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Bouvier Des Flandres

Strong and versatile, originally a cattle herder

The word Bouvier means cattle herder and this was the traditional role of the breed. Many regions of Belgium and France had their own types of Bouvier, but most have become extinct, wiped out in the battles of the First World War. A Belgian army vet, Captain Barbry helped the breed to survive after rescuing a Bouvier in the War, and later started a careful breeding programme with this dog. Originally the Bouvier des Flandres was used as a herding dog, as a draught dog and as a churning dog. The modernisation of farm equipment has affected these first tasks and nowadays the Bouvier des Flandres is above all used as a guard dog for the estate and the farm, as a defence and police dog. Its physical and behavioural aptitudes, its great qualities of scent, initiative and intelligence warrant its use as a tracking dog, a messenger dog and a gamekeeper’s dog. The Bouvier des Flandres is a strong dog with a dense matt coat.

The Bouvier was bred to do everything that needs doing in a barnyard and pasture except milk the cows, so they are happiest when they stay busy. They are happiest when they have a job to do, whether that job is babysitting, herding, obedience, or guard dog or rescue work. A bored Bouvier des Flandres can be a very destructive one. They are an excellent fit for an active household with an owner who hikes or jogs or even bikes. The Bouvier needs a large, enclosed exercise area where they can romp and play, preferably with other dogs or kids who will keep them in good condition both mentally and physically. Bouviers des Flandres are easily trained to do almost any type of dog sport or activity, and they usually excel at it. They have a strong prey drive so should be well socialised from the start. They are consummate showmen and enjoy working or competing in doggie sports with their owner at their side. Extremely eager to please, once they know what you want them to do, they will do their best to satisfy you. Quiet, calm and sensible in the house, they are affectionate with their family and will accept other dogs and household pets if properly socialised and introduced when young.

Read more about the history of this breed – HERE


Most of these stats are from the The Kennel Club UK. You can view stats from kennel clubs around the world at the links below, which may have different standards and classifications.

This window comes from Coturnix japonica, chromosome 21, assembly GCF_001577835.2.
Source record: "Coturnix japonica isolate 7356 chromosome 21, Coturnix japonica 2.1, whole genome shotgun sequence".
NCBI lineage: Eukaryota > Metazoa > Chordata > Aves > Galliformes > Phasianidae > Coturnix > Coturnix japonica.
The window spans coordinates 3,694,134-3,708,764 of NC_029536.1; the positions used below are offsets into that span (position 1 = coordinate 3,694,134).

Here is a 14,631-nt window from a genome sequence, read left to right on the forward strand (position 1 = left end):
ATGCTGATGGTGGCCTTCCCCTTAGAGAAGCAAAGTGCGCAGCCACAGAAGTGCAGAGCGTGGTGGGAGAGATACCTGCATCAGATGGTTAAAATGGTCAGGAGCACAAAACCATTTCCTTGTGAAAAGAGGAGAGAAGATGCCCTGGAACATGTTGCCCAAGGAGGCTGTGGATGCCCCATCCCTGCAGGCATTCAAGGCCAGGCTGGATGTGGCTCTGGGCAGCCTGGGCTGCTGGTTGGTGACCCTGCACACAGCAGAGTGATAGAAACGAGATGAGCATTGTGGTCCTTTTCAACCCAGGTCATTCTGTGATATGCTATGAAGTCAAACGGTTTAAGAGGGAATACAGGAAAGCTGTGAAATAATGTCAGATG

Group – UKWorking
Bred ForFarming, Tracking, Guarding, Defence
Rare BreedNo
Country of OriginBelgium
TemperamentIntelligent, Calm, Fearless
Exercise NeededUp to 1 hour a day
Size of Home NeededLarge
Height at Withers – Females59 – 65 cm / 23 – 25½ in
Height at Withers – Males62 – 68 cm / 24½ – 27 in
CoatMedium, Coarse, Dense
ColourVarious – see photos
Life Expectancy10 – 12 years
  • This breed has also been known by various names, which include Vuilbaard (Dirty Beard), Koe Hund (Cow Dog), and Toucheur de Boeuf (Cattle Drover).
  • Protective of their families and homes, they are somewhat reserved with strangers but never aggressive.
  • The Bouvier des Flandres is slow to mature physically and mentally, and not considered fully grown until the age of 2 or 3.
  • Their beard gets very soggy when they eat and drink so daily cleaning of the face is needed.
  • Some members of this breed have been known to be aggressive with other dogs and animals.


Breed standard varies throughout the world, these links will inform you of those standards and give further information about the Bouvier des Flandres.


Click on any picture below to view it larger and in a slideshow, it’s worth it! 😃


Enjoy this video about Bouvier des Flandres, you can view the entire playlist of videos about this breed on our YouTube Channel by clicking the button below:


Here’s some websites specifically dedicated to the Bouvier des Flandres breed, click to view them. I am not affiliated with any of these sites, they’re just here for further information. Please note I will not advertise breeders on this site and as many websites dedicated to a specific breed are run by breeders, sometimes there’s fewer sites listed here.

Thanks for reading!

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